Posted: July 5th, 2021
Carlene Nixon 20. 3. 2013 Unit 2Understand how to establish a safe and healthy home based environment for children Question 2. 1 Knowledge Explain the Key components of a healthy and safe home based environment. Answer 2. 1The Key components are as follows; * Hygiene and waste disposal – As a home based childcare provider I will be offering hot meals and snacks, it is therefore important that this is done in hygienic conditions.
Surfaces must be kept clean and sanitized before and after food is prepared. Toilet seats, taps and door handles should also be disinfected regularly to prevent the spread of germs. Waste disposal should also be done hygienically, by emptying them frequently and cleaning them thoroughly. Nappies should be wrapped and put in a separate bin outside to prevent any nasty odours in the house and when emptying potties this must be done down the toilet and NEVER down the wash basin. Storage and preparation of food – When preparing and cooking food it is important to store it correctly by cooling it correctly wrapping it and storing it in the fridge or freezer. Temperatures should be 5®C and the Freezer should be 20®C to prevent the multiplying of bacteria. Raw meat should be covered and stores on the bottom shelf of the fridge on a shelf. Food should not be used after the ‘use by date’. Frozen food should be thawed thoroughly before cooking and should never be re- frozen. Care of animals – If there were to be pets in the home, floors would need to be cleaned after they had been fed to prevent bacteria multiplying and to reduce the risk of attracting pests. Care needs to be taken to keep the feeding dishes out of reach of the children. The animals would also need to be regularly wormed, de-flead and inoculated to prevent the risk of diseases spreading to the children. The garden should be cleared of dog/ cat poop daily and the garden equipment such as sand pits should be covered to prevent the pets climbing into them.
A child, at no point would be left alone with an animal that could harm them. * Using equipment according to manufacturers guidance – There are many pieces of equipment that are used when caring for young children and babies, care should be taken to check the safety standard on each product such as the British Standards Institute or the CE mark or Lion mark on Toys. Care should be taken to read manufacturer’s Instructions when, for example, fitting a car seat, as if this is not installed correctly, in the event of an accident, could cause serious injury.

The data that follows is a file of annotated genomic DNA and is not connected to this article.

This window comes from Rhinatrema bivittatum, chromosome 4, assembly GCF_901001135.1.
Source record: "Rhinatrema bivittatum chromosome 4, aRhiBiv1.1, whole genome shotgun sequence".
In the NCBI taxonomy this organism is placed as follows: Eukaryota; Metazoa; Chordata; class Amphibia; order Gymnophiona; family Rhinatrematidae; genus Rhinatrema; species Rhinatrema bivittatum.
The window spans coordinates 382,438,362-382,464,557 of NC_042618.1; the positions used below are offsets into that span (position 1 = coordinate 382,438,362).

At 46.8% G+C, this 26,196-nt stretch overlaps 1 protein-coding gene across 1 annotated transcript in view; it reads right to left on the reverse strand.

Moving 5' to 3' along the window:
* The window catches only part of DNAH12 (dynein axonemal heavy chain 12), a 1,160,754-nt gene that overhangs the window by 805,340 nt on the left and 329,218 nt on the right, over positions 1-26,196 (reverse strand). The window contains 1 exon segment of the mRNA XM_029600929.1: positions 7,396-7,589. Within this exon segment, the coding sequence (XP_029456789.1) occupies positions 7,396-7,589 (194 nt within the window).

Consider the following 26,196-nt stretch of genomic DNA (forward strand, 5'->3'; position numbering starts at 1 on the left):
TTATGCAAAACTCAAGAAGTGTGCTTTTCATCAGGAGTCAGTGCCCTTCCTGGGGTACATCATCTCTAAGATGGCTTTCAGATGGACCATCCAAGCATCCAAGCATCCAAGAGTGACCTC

Equip should also be age appropriate, using a car seat or pushchair which is too big or too small could be dangerous for the child. Likewise for toys, warnings should be indentified such as “not suitable for children under 36 months” as this could indicate a choking hazard. Equipment and toys should also be checked regularly to assess the condition i. e. any sharp edges of broken bits; they should be repaired or thrown away. Push chairs and bikes etc should have their brakes and tyres checked and garden swings should have the ropes checked for loosening or wear and tear. Appropriate responses to illness, allergies, incidents and accidents – With regards to illness parents would be informed immediately, if the child was already ill, the only medication that would be administered would be given by the parents with written instruction of how much and how often to give the medication. A record would be made each time the medication was administered and would be signed by the parent at the end of the day. Any allergies would be noted at the time of registration and incidents and accidents would be recorded in the accidents book and communicated to the parent at the end of the day.
Question 2. KnowledgeExplain the principles of safe supervision of children in the home based setting and off site. Answer 2. 2To ensure the safety of a child in the home and off site it is important to supervise them at all times. There are three types of supervision and when deciding which type is needed, various aspects should be considered such as; the age of the child and their developmental rate, growing independence and the need for privacy, the activity they are doing, where you are, and the surroundings.